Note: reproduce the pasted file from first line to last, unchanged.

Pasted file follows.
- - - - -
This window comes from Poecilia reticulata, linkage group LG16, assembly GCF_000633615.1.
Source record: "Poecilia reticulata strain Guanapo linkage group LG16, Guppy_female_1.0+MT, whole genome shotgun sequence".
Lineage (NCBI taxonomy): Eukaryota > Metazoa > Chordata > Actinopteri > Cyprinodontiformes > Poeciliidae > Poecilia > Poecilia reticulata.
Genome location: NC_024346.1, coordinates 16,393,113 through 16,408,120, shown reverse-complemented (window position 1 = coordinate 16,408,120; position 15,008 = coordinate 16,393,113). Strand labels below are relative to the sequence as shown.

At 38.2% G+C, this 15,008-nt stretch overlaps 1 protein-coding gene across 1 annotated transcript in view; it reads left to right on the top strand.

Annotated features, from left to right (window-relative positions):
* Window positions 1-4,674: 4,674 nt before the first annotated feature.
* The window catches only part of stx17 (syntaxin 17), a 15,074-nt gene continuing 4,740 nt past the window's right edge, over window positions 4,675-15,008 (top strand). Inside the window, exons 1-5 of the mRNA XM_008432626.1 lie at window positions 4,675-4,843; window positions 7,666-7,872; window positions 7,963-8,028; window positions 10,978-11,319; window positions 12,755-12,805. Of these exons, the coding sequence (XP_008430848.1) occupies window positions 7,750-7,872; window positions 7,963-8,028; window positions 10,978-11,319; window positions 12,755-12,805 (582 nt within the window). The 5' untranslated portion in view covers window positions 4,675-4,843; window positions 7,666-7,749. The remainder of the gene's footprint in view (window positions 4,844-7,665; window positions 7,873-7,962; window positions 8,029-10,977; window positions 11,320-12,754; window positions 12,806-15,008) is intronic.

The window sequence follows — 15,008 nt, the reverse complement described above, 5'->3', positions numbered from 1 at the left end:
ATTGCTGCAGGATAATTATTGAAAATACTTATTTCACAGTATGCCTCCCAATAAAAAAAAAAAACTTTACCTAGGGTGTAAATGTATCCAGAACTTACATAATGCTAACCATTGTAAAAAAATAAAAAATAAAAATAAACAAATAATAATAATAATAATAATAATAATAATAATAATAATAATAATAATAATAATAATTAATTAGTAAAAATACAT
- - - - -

This window comes from Poecilia reticulata, linkage group LG16, assembly GCF_000633615.1.
Source record: "Poecilia reticulata strain Guanapo linkage group LG16, Guppy_female_1.0+MT, whole genome shotgun sequence".
Lineage (NCBI taxonomy): Eukaryota > Metazoa > Chordata > Actinopteri > Cyprinodontiformes > Poeciliidae > Poecilia > Poecilia reticulata.
Genome location: NC_024346.1, coordinates 16,393,113 through 16,408,120, shown reverse-complemented (window position 1 = coordinate 16,408,120; position 15,008 = coordinate 16,393,113). Strand labels below are relative to the sequence as shown.

At 38.2% G+C, this 15,008-nt stretch overlaps 1 protein-coding gene across 1 annotated transcript in view; it reads left to right on the top strand.

Annotated features, from left to right (window-relative positions):
* Window positions 1-4,674: 4,674 nt before the first annotated feature.
* The window catches only part of stx17 (syntaxin 17), a 15,074-nt gene continuing 4,740 nt past the window's right edge, over window positions 4,675-15,008 (top strand). Inside the window, exons 1-5 of the mRNA XM_008432626.1 lie at window positions 4,675-4,843; window positions 7,666-7,872; window positions 7,963-8,028; window positions 10,978-11,319; window positions 12,755-12,805. Of these exons, the coding sequence (XP_008430848.1) occupies window positions 7,750-7,872; window positions 7,963-8,028; window positions 10,978-11,319; window positions 12,755-12,805 (582 nt within the window). The 5' untranslated portion in view covers window positions 4,675-4,843; window positions 7,666-7,749. The remainder of the gene's footprint in view (window positions 4,844-7,665; window positions 7,873-7,962; window positions 8,029-10,977; window positions 11,320-12,754; window positions 12,806-15,008) is intronic.

The window sequence follows — 15,008 nt, the reverse complement described above, 5'->3', positions numbered from 1 at the left end:
ATTGCTGCAGGATAATTATTGAAAATACTTATTTCACAGTATGCCTCCCAATAAAAAAAAAAAACTTTACCTAGGGTGTAAATGTATCCAGAACTTACATAATGCTAACCATTGTAAAAAAATAAAAAATAAAAATAAACAAATAATAATAATAATAATAATAATAATAATAATAATAATAATAATAATAATAATAATTAATTAGTAAAAATACAT